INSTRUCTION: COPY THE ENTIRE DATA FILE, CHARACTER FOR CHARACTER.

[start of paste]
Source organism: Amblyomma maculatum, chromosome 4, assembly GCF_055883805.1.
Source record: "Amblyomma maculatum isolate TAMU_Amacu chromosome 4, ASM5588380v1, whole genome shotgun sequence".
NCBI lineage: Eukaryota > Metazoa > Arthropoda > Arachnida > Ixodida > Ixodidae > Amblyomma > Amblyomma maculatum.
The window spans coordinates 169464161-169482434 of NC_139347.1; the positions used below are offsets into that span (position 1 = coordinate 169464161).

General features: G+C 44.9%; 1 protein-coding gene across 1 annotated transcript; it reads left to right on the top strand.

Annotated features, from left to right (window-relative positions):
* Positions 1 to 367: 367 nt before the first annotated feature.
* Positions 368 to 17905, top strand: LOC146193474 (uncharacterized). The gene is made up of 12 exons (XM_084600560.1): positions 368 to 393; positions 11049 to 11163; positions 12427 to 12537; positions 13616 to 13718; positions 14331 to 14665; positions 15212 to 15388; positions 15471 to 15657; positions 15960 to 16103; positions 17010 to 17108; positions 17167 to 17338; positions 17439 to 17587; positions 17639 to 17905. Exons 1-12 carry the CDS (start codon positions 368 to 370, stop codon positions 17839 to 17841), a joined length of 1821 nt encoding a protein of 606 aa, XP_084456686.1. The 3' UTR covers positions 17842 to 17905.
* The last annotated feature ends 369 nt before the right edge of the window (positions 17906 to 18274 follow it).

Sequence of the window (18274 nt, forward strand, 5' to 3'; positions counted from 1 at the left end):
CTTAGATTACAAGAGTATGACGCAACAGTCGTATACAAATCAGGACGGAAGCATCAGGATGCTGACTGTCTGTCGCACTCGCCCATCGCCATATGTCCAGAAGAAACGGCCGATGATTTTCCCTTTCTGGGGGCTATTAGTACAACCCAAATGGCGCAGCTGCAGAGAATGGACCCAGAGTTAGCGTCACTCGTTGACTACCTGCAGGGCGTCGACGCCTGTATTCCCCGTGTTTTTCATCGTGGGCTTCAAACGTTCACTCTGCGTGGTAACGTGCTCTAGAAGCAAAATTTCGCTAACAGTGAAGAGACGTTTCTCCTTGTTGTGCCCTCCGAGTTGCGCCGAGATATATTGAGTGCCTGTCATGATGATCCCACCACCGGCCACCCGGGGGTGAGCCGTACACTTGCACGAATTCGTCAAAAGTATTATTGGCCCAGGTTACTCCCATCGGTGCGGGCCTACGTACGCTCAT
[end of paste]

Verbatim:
Source organism: Amblyomma maculatum, chromosome 4, assembly GCF_055883805.1.
Source record: "Amblyomma maculatum isolate TAMU_Amacu chromosome 4, ASM5588380v1, whole genome shotgun sequence".
NCBI lineage: Eukaryota > Metazoa > Arthropoda > Arachnida > Ixodida > Ixodidae > Amblyomma > Amblyomma maculatum.
The window spans coordinates 169464161-169482434 of NC_139347.1; the positions used below are offsets into that span (position 1 = coordinate 169464161).

General features: G+C 44.9%; 1 protein-coding gene across 1 annotated transcript; it reads left to right on the top strand.

Annotated features, from left to right (window-relative positions):
* Positions 1 to 367: 367 nt before the first annotated feature.
* Positions 368 to 17905, top strand: LOC146193474 (uncharacterized). The gene is made up of 12 exons (XM_084600560.1): positions 368 to 393; positions 11049 to 11163; positions 12427 to 12537; positions 13616 to 13718; positions 14331 to 14665; positions 15212 to 15388; positions 15471 to 15657; positions 15960 to 16103; positions 17010 to 17108; positions 17167 to 17338; positions 17439 to 17587; positions 17639 to 17905. Exons 1-12 carry the CDS (start codon positions 368 to 370, stop codon positions 17839 to 17841), a joined length of 1821 nt encoding a protein of 606 aa, XP_084456686.1. The 3' UTR covers positions 17842 to 17905.
* The last annotated feature ends 369 nt before the right edge of the window (positions 17906 to 18274 follow it).

Sequence of the window (18274 nt, forward strand, 5' to 3'; positions counted from 1 at the left end):
CTTAGATTACAAGAGTATGACGCAACAGTCGTATACAAATCAGGACGGAAGCATCAGGATGCTGACTGTCTGTCGCACTCGCCCATCGCCATATGTCCAGAAGAAACGGCCGATGATTTTCCCTTTCTGGGGGCTATTAGTACAACCCAAATGGCGCAGCTGCAGAGAATGGACCCAGAGTTAGCGTCACTCGTTGACTACCTGCAGGGCGTCGACGCCTGTATTCCCCGTGTTTTTCATCGTGGGCTTCAAACGTTCACTCTGCGTGGTAACGTGCTCTAGAAGCAAAATTTCGCTAACAGTGAAGAGACGTTTCTCCTTGTTGTGCCCTCCGAGTTGCGCCGAGATATATTGAGTGCCTGTCATGATGATCCCACCACCGGCCACCCGGGGGTGAGCCGTACACTTGCACGAATTCGTCAAAAGTATTATTGGCCCAGGTTACTCCCATCGGTGCGGGCCTACGTACGCTCAT